Climate consensus? What climate consensus?

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An oft repeated climate forecasting claim is that 97% of scientists agree that there is a problem of dangerous manmade global warming and that human emissions of carbon dioxide must be drastically curtailed in order to avoid disastrous consequences. If that claim sounds unlikely to you, as well as being irrelevant, you are right. Professor Ross McKitrick—a scientific Toto to the climate-alarmist Wizard of Oz—dissects the claim and exposes its lack of substance in his May 11 article in the Financial Post titled, “The con in consensus“.

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May 17th, 2015 at 4:34 am

Inquiry into global temperature data integrity announced

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The London-based think-tank the Global Warming Policy Foundation  announced on 26 April 2015 a major inquiry into the integrity of the official global surface temperature records. Questions have been raised about the reliability of the surface temperature data and the extent to which apparent warming trends may be artefacts of adjustments made after the data are collected.

The inquiry will review the technical challenges in accurately measuring surface temperature, and will assess whether the adjustments to the data are biased and, if so, to what effect. For more information, or to make a submission, see here.

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April 27th, 2015 at 1:42 am

La Stampa interviews Armstrong on Gore bet

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The Italian newspaper La Stampa published an Alain Elkann Interview of Scott Armstrong on Sunday April 12 titled “J. Scott Armstrong: “Vi spiego perché le previsioni sul clima sono sbagliate”” here. Alain was particularly interested to know about the subject of theclimatebet.com: Professor Armstrong’s challenge to Al Gore to bet that temperatures will increase dangerously, as Mr Gore has threatened will happen.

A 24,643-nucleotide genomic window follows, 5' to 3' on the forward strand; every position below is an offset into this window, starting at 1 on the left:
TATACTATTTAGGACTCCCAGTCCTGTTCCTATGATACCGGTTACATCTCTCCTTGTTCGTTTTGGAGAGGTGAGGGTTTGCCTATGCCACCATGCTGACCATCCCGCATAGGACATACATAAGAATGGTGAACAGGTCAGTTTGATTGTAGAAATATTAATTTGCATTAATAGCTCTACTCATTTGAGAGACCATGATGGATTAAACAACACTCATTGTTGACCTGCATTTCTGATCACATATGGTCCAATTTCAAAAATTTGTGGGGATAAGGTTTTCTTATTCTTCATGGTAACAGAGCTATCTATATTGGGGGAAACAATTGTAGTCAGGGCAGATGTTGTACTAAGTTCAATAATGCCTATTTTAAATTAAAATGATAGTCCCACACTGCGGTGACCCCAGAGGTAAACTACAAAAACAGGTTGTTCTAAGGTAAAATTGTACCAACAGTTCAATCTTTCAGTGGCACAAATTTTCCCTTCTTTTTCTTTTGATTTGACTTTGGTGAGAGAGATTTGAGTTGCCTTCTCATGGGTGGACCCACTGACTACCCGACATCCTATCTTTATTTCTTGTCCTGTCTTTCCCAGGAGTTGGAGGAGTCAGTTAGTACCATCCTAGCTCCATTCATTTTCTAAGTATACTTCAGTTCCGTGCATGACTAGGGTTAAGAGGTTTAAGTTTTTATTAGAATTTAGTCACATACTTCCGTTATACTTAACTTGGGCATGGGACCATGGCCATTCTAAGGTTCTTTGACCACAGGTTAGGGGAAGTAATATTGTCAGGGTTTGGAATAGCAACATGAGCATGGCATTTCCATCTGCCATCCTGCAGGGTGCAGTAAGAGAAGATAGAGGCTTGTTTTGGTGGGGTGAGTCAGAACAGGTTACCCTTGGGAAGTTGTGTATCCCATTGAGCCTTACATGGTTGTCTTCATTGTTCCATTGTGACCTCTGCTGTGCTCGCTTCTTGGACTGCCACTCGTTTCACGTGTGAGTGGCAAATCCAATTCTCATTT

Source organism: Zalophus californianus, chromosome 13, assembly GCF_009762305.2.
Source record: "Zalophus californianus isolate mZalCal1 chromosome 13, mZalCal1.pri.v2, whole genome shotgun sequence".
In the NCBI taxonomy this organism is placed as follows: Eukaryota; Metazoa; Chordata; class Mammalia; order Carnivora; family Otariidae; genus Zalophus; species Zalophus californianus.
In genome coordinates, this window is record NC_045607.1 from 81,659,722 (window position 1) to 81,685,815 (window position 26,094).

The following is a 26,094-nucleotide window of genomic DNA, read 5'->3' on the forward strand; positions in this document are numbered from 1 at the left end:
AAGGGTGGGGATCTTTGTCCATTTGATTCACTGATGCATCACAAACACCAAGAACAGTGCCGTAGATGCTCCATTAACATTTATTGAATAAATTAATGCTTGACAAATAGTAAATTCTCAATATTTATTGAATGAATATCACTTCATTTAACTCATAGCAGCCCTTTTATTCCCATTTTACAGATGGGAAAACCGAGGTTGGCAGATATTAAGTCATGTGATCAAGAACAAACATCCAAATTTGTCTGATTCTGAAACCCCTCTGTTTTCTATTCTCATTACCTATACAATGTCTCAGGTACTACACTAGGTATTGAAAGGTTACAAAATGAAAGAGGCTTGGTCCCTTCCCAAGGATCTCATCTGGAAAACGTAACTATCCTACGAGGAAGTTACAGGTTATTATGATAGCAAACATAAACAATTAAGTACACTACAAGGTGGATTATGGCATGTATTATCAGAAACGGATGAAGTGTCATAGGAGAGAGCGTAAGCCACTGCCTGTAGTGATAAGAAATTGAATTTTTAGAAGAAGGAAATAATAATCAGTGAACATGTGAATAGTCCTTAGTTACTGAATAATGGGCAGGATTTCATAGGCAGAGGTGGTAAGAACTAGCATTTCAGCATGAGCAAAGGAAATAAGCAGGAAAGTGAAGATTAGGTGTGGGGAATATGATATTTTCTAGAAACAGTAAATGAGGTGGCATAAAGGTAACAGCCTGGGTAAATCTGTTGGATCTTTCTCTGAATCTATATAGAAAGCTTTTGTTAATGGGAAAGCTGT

Regular readers of this blog will be familiar with the Challenge, but for those of you who are not, or who are interested to read a fresh summary of what scientific forecasting tells us about 21st Century temperatures, you can find the full interview in English on Alain Elkann’s own site here. For those of you who have friends who are struggling to make sense of the dangerous manmade global warming alarm, the interview is a good place to start.

Why we don’t use IPCC temperatures for The Bet: An update

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In case you, and we, needed reminding, Christopher Booker describes the latest stories to break on the dubious adjustments and revisions that government agencies make to the sparse measured terrestrial temperature record in his The Telegraph article titled “The fiddling with temperature data is the biggest science scandal ever.”  The adjusted data are used to derive the global average temperature series used by the IPCC and others who promote warming alarmism.

Reading Booker’s article leaves the reader with the impression that the use of the term “fiddling” in the title amounts to a classic case of British understatement. The term “rewriting history” is perhaps closer to summarising the violence that is still being done to the official temperature records.